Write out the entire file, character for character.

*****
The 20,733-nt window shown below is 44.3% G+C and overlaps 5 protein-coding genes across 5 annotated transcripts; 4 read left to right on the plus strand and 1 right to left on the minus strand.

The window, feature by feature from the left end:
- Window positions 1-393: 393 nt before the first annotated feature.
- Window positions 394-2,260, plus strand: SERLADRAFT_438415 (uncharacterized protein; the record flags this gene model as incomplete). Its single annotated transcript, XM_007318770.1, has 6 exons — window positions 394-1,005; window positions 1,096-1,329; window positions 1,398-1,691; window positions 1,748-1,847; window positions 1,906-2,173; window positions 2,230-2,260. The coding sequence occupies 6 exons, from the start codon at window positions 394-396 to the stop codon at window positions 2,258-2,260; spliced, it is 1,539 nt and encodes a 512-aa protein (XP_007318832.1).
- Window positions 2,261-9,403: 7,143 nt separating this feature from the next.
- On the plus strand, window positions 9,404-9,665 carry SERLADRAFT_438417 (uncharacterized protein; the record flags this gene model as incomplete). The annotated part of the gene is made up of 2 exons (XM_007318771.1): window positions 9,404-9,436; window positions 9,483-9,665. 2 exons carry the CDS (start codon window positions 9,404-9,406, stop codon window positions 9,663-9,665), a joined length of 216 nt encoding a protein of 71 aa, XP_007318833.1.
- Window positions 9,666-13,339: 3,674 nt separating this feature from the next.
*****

The 20,733-nt window shown below is 44.3% G+C and overlaps 5 protein-coding genes across 5 annotated transcripts; 4 read left to right on the plus strand and 1 right to left on the minus strand.

The window, feature by feature from the left end:
- Window positions 1-393: 393 nt before the first annotated feature.
- Window positions 394-2,260, plus strand: SERLADRAFT_438415 (uncharacterized protein; the record flags this gene model as incomplete). Its single annotated transcript, XM_007318770.1, has 6 exons — window positions 394-1,005; window positions 1,096-1,329; window positions 1,398-1,691; window positions 1,748-1,847; window positions 1,906-2,173; window positions 2,230-2,260. The coding sequence occupies 6 exons, from the start codon at window positions 394-396 to the stop codon at window positions 2,258-2,260; spliced, it is 1,539 nt and encodes a 512-aa protein (XP_007318832.1).
- Window positions 2,261-9,403: 7,143 nt separating this feature from the next.
- On the plus strand, window positions 9,404-9,665 carry SERLADRAFT_438417 (uncharacterized protein; the record flags this gene model as incomplete). The annotated part of the gene is made up of 2 exons (XM_007318771.1): window positions 9,404-9,436; window positions 9,483-9,665. 2 exons carry the CDS (start codon window positions 9,404-9,406, stop codon window positions 9,663-9,665), a joined length of 216 nt encoding a protein of 71 aa, XP_007318833.1.
- Window positions 9,666-13,339: 3,674 nt separating this feature from the next.